WASHINGTON — A Financial Crimes Enforcement Network plan to require banks to report all international wire transfers to the government is fundamentally flawed and must be significantly scaled back or withdrawn, according to several banks and their representatives.
The banking industry is taking issue with virtually every part of the proposal, contending that Fincen does not have the technology in place to make use of the reports and that the requirement would capture far too many transactions.
Many also derided it as a government overreach.
"We feel this proposal places additional undue burden on already over-regulated financial institutions and violates the privacy of law-abiding citizens and entities," Kelly Etherington, senior vice president of corporate anti-money-laundering compliance manager of Zions Bancorp., said in a comment letter to Fincen. "Multiple rules are already in place for law enforcement to obtain information regarding [cross-border wire transfers] and other transactions through the USA Patriot Act's information sharing … as well as the general legal subpoena process."
At issue is a proposal released in September that would require banks to report all international wire transfers to the government. The plan focuses on so-called gatekeeper banks that transmit or receive data to and from overseas, which would be responsible for reporting the information.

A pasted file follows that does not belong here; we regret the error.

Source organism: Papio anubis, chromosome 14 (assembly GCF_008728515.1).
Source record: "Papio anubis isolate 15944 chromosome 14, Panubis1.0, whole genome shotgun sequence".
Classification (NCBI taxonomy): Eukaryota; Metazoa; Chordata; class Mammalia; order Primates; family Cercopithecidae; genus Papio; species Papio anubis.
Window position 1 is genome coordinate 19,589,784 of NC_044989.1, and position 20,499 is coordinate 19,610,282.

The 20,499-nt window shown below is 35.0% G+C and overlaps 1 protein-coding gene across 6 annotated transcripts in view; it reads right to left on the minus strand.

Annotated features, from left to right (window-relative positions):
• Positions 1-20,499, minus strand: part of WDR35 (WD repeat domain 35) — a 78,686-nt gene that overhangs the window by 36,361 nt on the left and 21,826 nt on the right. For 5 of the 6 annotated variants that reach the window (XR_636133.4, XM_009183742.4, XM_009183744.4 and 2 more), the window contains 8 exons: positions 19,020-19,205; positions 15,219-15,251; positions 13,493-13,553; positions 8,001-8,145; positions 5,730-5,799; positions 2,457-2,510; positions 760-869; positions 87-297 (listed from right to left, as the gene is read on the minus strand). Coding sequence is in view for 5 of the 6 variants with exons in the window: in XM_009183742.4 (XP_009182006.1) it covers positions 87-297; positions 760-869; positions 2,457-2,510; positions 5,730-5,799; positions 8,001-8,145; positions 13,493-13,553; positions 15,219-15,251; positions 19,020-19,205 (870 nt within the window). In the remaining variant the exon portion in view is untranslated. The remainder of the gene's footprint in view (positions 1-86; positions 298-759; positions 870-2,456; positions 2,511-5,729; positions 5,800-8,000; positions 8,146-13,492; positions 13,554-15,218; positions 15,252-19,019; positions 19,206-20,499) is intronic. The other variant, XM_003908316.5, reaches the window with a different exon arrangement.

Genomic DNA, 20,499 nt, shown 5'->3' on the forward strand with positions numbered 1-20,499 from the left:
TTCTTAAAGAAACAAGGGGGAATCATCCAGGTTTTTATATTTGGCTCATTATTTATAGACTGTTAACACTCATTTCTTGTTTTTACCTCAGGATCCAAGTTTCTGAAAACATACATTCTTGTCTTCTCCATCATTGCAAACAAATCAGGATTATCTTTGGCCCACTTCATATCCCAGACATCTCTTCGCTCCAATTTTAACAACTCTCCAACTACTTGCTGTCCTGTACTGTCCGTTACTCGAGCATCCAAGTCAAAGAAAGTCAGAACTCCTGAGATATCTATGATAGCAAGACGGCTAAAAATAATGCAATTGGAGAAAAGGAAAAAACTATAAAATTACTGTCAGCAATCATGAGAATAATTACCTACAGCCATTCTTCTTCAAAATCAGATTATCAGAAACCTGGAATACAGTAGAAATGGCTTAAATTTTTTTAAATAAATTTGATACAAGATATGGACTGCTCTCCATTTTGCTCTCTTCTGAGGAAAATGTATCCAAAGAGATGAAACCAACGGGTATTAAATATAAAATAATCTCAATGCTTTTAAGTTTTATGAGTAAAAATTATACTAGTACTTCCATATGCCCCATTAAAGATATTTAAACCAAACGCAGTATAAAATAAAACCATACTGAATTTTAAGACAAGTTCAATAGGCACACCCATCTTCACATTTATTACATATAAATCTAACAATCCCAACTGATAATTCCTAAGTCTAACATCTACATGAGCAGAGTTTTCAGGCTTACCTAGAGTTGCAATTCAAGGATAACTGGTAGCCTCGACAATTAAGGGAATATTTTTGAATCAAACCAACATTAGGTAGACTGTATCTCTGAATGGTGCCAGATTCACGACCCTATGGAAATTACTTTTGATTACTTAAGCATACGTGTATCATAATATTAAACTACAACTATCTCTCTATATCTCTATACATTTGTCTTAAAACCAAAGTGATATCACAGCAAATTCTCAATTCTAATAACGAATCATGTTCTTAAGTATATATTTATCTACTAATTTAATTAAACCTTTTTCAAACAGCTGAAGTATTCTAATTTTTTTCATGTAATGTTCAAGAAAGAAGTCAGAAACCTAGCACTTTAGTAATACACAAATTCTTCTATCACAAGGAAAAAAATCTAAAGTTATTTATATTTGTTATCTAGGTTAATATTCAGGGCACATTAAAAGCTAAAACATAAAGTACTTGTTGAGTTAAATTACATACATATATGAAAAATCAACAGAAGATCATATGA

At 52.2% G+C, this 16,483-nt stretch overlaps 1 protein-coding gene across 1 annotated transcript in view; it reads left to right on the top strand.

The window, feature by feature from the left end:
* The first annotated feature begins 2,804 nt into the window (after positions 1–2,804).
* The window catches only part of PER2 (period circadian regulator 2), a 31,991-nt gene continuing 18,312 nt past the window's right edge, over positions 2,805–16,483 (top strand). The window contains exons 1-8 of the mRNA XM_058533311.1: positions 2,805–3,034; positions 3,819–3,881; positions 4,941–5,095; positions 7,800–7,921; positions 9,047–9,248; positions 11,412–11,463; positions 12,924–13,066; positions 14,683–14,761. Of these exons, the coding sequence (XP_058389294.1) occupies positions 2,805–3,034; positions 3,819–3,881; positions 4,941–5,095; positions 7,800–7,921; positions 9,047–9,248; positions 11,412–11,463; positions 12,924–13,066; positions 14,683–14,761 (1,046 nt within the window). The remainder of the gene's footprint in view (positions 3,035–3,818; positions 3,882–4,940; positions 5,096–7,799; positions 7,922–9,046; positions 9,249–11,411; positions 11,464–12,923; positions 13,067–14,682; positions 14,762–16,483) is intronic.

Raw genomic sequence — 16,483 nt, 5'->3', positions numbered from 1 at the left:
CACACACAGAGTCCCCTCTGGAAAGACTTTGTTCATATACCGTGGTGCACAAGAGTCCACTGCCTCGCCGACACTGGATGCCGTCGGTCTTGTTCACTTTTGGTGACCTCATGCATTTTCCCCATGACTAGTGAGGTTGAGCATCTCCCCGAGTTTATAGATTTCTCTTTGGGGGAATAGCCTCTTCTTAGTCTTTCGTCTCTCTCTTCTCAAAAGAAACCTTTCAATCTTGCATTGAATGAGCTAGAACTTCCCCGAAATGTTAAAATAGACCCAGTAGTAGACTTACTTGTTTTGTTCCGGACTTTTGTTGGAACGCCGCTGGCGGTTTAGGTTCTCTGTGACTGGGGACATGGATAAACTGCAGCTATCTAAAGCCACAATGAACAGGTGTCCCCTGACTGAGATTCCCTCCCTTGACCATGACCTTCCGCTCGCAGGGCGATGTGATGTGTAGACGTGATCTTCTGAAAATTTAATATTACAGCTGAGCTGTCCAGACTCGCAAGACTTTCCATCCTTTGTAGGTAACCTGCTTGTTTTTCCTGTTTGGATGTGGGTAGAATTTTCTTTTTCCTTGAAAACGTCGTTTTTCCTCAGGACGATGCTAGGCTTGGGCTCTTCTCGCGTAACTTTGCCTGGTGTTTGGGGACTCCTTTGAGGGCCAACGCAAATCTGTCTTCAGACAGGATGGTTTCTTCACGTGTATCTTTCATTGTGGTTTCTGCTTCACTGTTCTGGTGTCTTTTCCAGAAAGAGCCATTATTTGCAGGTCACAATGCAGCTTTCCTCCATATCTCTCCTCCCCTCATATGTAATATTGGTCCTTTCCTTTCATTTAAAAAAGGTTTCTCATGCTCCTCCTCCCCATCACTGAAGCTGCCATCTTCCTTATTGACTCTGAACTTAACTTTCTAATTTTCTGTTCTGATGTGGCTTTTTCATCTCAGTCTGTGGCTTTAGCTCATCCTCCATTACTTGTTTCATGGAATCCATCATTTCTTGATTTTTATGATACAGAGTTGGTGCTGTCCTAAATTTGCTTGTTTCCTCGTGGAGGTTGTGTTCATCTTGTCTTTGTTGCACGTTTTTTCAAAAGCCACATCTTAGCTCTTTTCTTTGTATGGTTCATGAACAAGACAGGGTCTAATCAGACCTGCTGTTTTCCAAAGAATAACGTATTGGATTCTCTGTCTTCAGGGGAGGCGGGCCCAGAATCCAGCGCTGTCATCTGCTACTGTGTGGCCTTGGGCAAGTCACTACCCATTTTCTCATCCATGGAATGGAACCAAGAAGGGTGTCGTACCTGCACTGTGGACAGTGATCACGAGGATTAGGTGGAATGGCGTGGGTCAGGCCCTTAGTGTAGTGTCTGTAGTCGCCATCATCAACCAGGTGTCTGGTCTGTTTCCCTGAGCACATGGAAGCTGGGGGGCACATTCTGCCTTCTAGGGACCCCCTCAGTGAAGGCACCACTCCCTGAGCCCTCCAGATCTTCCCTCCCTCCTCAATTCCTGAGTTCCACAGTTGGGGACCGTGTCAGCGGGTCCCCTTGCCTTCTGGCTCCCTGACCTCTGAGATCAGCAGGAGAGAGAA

While that idea has been raised in the past, the proposal added a new twist by also adding a requirement that would force banks to create an annual report including the account number and account holder's tax identification number for any person or entity that originated or received an international wire transfer.
While Fincen says the proposal would require roughly 20,000 reports a week from large institutions, the American Bankers Association said the real number is more than double that. Small institutions, the ABA said, would have to report an average of 115 transactions each week.
The "proposal constitutes just such an unauthorized expansion of financial reporting to government law enforcement agencies of legal activities of law-abiding people engaged in international transactions and we seriously question whether this proposal is the best use of limited resources," wrote Richard Riese, the ABA's senior vice president and Robert Rowe, the group's vice president and senior counsel.
The proposal was an unpleasant surprise for the industry, because four years ago Fincen apparently had abandoned the idea over cost and technology concerns.
Fincen still does not appear technologically ready to implement the proposal. In its plan, the agency said it needs extra time to build its capacity, saying it would not implement the plan until 2012.
That drew criticism from several commenters, who argued Fincen should not proceed with a plan it cannot yet implement.